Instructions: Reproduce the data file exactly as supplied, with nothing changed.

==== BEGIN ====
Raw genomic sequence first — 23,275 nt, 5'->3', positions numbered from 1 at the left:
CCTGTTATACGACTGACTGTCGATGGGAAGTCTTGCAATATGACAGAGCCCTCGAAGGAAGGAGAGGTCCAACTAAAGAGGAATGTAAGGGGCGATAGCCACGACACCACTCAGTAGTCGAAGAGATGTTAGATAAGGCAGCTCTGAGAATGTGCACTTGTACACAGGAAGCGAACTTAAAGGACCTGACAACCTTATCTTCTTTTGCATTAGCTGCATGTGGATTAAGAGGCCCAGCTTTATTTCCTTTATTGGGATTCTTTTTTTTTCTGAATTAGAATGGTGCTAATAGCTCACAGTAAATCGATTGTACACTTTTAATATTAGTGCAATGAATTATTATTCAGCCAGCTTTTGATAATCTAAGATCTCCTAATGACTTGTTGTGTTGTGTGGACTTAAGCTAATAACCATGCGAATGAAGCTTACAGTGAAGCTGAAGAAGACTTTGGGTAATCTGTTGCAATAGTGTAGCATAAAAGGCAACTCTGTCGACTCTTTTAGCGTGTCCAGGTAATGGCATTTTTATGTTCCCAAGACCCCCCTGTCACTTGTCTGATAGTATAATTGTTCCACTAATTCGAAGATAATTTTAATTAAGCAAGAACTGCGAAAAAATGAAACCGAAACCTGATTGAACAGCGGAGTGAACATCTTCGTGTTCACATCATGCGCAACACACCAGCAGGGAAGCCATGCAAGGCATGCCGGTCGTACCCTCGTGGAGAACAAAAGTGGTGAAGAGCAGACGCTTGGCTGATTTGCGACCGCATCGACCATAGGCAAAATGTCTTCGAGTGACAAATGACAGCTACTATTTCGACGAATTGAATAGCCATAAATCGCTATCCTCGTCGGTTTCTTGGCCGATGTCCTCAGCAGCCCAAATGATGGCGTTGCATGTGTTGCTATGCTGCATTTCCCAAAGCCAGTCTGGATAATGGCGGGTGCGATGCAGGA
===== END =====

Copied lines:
Raw genomic sequence first — 23,275 nt, 5'->3', positions numbered from 1 at the left:
CCTGTTATACGACTGACTGTCGATGGGAAGTCTTGCAATATGACAGAGCCCTCGAAGGAAGGAGAGGTCCAACTAAAGAGGAATGTAAGGGGCGATAGCCACGACACCACTCAGTAGTCGAAGAGATGTTAGATAAGGCAGCTCTGAGAATGTGCACTTGTACACAGGAAGCGAACTTAAAGGACCTGACAACCTTATCTTCTTTTGCATTAGCTGCATGTGGATTAAGAGGCCCAGCTTTATTTCCTTTATTGGGATTCTTTTTTTTTCTGAATTAGAATGGTGCTAATAGCTCACAGTAAATCGATTGTACACTTTTAATATTAGTGCAATGAATTATTATTCAGCCAGCTTTTGATAATCTAAGATCTCCTAATGACTTGTTGTGTTGTGTGGACTTAAGCTAATAACCATGCGAATGAAGCTTACAGTGAAGCTGAAGAAGACTTTGGGTAATCTGTTGCAATAGTGTAGCATAAAAGGCAACTCTGTCGACTCTTTTAGCGTGTCCAGGTAATGGCATTTTTATGTTCCCAAGACCCCCCTGTCACTTGTCTGATAGTATAATTGTTCCACTAATTCGAAGATAATTTTAATTAAGCAAGAACTGCGAAAAAATGAAACCGAAACCTGATTGAACAGCGGAGTGAACATCTTCGTGTTCACATCATGCGCAACACACCAGCAGGGAAGCCATGCAAGGCATGCCGGTCGTACCCTCGTGGAGAACAAAAGTGGTGAAGAGCAGACGCTTGGCTGATTTGCGACCGCATCGACCATAGGCAAAATGTCTTCGAGTGACAAATGACAGCTACTATTTCGACGAATTGAATAGCCATAAATCGCTATCCTCGTCGGTTTCTTGGCCGATGTCCTCAGCAGCCCAAATGATGGCGTTGCATGTGTTGCTATGCTGCATTTCCCAAAGCCAGTCTGGATAATGGCGGGTGCGATGCAGGA